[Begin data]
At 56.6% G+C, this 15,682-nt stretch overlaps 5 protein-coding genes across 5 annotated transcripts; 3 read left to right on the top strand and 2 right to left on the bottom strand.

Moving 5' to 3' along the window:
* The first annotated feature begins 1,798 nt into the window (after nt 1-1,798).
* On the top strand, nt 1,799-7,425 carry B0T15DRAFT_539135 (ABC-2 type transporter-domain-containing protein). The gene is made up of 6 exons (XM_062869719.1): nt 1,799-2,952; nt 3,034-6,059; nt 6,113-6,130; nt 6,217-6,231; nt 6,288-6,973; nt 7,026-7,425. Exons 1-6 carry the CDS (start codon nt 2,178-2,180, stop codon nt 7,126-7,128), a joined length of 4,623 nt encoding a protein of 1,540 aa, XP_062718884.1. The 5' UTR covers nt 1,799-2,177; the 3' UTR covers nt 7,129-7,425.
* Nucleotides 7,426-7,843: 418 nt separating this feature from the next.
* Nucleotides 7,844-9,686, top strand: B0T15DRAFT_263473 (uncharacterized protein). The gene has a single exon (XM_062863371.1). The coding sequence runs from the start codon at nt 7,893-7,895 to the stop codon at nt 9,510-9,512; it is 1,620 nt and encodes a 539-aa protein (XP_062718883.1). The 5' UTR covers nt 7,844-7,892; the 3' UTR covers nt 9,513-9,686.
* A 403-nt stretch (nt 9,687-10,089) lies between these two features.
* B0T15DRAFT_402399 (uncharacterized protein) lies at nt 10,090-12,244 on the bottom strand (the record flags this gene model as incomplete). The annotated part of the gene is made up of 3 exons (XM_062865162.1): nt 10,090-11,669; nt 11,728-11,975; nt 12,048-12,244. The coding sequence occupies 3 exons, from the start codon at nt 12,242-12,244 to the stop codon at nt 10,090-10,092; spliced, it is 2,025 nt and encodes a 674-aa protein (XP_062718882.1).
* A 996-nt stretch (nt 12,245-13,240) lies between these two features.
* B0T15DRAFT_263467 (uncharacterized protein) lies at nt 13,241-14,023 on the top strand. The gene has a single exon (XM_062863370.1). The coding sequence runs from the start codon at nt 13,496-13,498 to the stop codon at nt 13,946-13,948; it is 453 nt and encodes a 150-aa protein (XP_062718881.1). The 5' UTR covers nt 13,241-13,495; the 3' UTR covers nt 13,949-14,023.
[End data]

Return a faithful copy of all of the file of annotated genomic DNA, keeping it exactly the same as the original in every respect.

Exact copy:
At 56.6% G+C, this 15,682-nt stretch overlaps 5 protein-coding genes across 5 annotated transcripts; 3 read left to right on the top strand and 2 right to left on the bottom strand.

Moving 5' to 3' along the window:
* The first annotated feature begins 1,798 nt into the window (after nt 1-1,798).
* On the top strand, nt 1,799-7,425 carry B0T15DRAFT_539135 (ABC-2 type transporter-domain-containing protein). The gene is made up of 6 exons (XM_062869719.1): nt 1,799-2,952; nt 3,034-6,059; nt 6,113-6,130; nt 6,217-6,231; nt 6,288-6,973; nt 7,026-7,425. Exons 1-6 carry the CDS (start codon nt 2,178-2,180, stop codon nt 7,126-7,128), a joined length of 4,623 nt encoding a protein of 1,540 aa, XP_062718884.1. The 5' UTR covers nt 1,799-2,177; the 3' UTR covers nt 7,129-7,425.
* Nucleotides 7,426-7,843: 418 nt separating this feature from the next.
* Nucleotides 7,844-9,686, top strand: B0T15DRAFT_263473 (uncharacterized protein). The gene has a single exon (XM_062863371.1). The coding sequence runs from the start codon at nt 7,893-7,895 to the stop codon at nt 9,510-9,512; it is 1,620 nt and encodes a 539-aa protein (XP_062718883.1). The 5' UTR covers nt 7,844-7,892; the 3' UTR covers nt 9,513-9,686.
* A 403-nt stretch (nt 9,687-10,089) lies between these two features.
* B0T15DRAFT_402399 (uncharacterized protein) lies at nt 10,090-12,244 on the bottom strand (the record flags this gene model as incomplete). The annotated part of the gene is made up of 3 exons (XM_062865162.1): nt 10,090-11,669; nt 11,728-11,975; nt 12,048-12,244. The coding sequence occupies 3 exons, from the start codon at nt 12,242-12,244 to the stop codon at nt 10,090-10,092; spliced, it is 2,025 nt and encodes a 674-aa protein (XP_062718882.1).
* A 996-nt stretch (nt 12,245-13,240) lies between these two features.
* B0T15DRAFT_263467 (uncharacterized protein) lies at nt 13,241-14,023 on the top strand. The gene has a single exon (XM_062863370.1). The coding sequence runs from the start codon at nt 13,496-13,498 to the stop codon at nt 13,946-13,948; it is 453 nt and encodes a 150-aa protein (XP_062718881.1). The 5' UTR covers nt 13,241-13,495; the 3' UTR covers nt 13,949-14,023.